The New Male Birth Control

Ruben Baart
February 7th 2017

The demand for male contraceptive methods is growing. At the moment, male birth control options are limited to the use of condoms, withdrawal or a vasectomy. A new contraceptive has appeared on the horizon, bringing the prospect of an alternative form of male birth control one step closer, with reportedly thousands of men on the waiting list.

First things first, the latest tests have proved successful in male rhesus macaques. That’s right, monkeys. A company called Parsemus Foundation has been effectively studying male conception in baboon-based clinical studies for over a year, with 100% positive results.

Their product called Vasalgel is designed to be a less invasive form of vasectomy and is injected into the sperm-carrying tube, acting as a long-lasting barrier. According to a press release: “It’s envisioned to be the first long-acting, non-hormonal, potentially reversible male contraceptive option in the market”. Meaning that if a man wishes to restore flow of sperm, the polymer is simply flushed out with another injection.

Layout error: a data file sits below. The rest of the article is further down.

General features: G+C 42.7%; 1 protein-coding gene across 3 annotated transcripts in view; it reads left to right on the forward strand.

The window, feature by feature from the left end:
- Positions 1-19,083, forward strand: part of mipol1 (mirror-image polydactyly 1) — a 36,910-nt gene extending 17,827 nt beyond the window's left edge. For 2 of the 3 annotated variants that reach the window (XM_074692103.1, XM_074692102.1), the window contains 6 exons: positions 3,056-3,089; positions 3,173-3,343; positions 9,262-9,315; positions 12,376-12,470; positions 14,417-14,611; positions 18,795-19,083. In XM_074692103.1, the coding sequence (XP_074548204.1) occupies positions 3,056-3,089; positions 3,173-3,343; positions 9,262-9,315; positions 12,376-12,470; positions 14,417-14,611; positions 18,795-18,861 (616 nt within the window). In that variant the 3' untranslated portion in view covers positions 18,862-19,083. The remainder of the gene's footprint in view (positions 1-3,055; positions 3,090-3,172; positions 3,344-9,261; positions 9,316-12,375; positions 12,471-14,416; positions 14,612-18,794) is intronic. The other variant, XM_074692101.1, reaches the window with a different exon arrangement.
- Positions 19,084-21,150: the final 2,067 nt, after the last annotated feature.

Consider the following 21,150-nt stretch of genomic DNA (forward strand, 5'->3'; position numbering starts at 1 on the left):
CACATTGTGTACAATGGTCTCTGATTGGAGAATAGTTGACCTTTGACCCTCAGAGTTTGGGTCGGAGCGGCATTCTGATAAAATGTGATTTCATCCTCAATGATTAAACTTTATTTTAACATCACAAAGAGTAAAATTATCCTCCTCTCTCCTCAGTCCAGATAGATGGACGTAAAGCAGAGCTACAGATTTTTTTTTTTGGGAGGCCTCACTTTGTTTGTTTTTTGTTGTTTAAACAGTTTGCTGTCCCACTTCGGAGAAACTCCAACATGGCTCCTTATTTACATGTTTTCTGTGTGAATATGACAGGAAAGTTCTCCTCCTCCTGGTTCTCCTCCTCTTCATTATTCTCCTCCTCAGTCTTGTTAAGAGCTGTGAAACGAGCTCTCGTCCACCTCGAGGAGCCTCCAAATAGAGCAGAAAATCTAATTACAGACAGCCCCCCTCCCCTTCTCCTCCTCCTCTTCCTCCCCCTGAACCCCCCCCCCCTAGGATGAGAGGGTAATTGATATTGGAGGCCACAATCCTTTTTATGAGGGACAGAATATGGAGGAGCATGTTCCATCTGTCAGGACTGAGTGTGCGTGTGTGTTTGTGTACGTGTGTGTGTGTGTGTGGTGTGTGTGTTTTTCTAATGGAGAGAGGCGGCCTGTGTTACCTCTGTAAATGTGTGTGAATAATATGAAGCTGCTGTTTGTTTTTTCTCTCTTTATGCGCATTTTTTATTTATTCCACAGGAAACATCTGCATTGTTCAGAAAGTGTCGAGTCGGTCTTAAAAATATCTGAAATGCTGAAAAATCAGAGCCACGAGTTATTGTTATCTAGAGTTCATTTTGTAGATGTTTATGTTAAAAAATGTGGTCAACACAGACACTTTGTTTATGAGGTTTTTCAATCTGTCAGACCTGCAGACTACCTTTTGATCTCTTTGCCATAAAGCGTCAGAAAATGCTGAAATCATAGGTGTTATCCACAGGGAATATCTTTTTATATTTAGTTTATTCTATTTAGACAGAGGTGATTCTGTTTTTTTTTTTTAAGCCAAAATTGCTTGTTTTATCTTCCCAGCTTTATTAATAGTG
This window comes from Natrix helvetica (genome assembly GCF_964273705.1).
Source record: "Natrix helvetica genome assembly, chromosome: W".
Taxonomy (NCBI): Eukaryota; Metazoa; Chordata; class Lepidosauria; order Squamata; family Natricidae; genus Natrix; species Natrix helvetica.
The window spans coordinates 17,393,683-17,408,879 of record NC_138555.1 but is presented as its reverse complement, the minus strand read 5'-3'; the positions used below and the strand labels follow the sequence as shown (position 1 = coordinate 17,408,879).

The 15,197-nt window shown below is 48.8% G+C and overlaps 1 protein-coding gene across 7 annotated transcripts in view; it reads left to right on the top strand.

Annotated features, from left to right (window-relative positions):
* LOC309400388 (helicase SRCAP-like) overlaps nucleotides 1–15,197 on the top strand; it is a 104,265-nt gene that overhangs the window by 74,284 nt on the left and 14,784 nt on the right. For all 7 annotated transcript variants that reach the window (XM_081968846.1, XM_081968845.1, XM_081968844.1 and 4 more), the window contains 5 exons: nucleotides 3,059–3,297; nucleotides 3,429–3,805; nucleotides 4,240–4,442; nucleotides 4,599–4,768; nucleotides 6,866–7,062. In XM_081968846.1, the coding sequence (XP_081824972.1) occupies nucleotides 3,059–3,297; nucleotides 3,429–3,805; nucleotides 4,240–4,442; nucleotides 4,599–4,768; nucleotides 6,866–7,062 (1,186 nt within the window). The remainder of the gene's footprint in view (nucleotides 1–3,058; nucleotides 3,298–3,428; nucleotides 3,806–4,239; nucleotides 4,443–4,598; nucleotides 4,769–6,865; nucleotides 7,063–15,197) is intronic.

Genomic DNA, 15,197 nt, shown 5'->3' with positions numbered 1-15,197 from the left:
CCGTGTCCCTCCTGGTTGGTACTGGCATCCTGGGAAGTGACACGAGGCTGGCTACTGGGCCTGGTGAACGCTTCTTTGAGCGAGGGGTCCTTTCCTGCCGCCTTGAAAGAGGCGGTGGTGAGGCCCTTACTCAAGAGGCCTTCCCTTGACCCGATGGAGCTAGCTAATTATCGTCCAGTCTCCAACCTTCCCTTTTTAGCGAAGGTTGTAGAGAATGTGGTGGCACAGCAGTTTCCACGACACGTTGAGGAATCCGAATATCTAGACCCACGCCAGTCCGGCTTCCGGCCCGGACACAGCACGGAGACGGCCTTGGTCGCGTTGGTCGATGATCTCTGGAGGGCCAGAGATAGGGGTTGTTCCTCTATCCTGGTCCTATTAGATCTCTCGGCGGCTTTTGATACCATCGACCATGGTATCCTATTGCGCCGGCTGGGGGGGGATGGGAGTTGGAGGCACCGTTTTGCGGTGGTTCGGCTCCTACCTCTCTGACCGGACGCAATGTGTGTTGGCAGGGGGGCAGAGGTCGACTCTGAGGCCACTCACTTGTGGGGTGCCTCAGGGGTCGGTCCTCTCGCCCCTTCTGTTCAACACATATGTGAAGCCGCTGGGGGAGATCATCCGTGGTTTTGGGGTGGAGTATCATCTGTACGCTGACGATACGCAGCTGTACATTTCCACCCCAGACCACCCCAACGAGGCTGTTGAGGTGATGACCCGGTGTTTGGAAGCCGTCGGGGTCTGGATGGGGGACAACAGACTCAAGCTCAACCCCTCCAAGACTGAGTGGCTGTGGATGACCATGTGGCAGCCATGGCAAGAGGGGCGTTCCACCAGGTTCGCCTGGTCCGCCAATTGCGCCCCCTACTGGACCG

So, back to the monkeys. Sixteen individual primates received injections of the gel and allowed one week of recovery. They were then placed back to outdoor groups with three to nine breeding females and were monitored for at least one breeding season. Turned out that zero contraceptions occurred and complications were minimal.

For humans, this might also be an appealing alternative. Allegedly, surveys indicate that the majority of men would be interested in using a new contraceptive, and about 20% of couples already rely on existing male methods for reproductive control. While the product has not been tested on humans yet, the developers say they are planning to start a human trial as soon as funding is secured, based on the promising primate results.

Source: EurekAlert!

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Should men be able to give birth to children?

Joyce Nabuurs: To me this question seems to be a logical next step in the emancipation movement of the past century. More and more women entered the workspace, but the responsibility for pregnancy and childrearing remained female.

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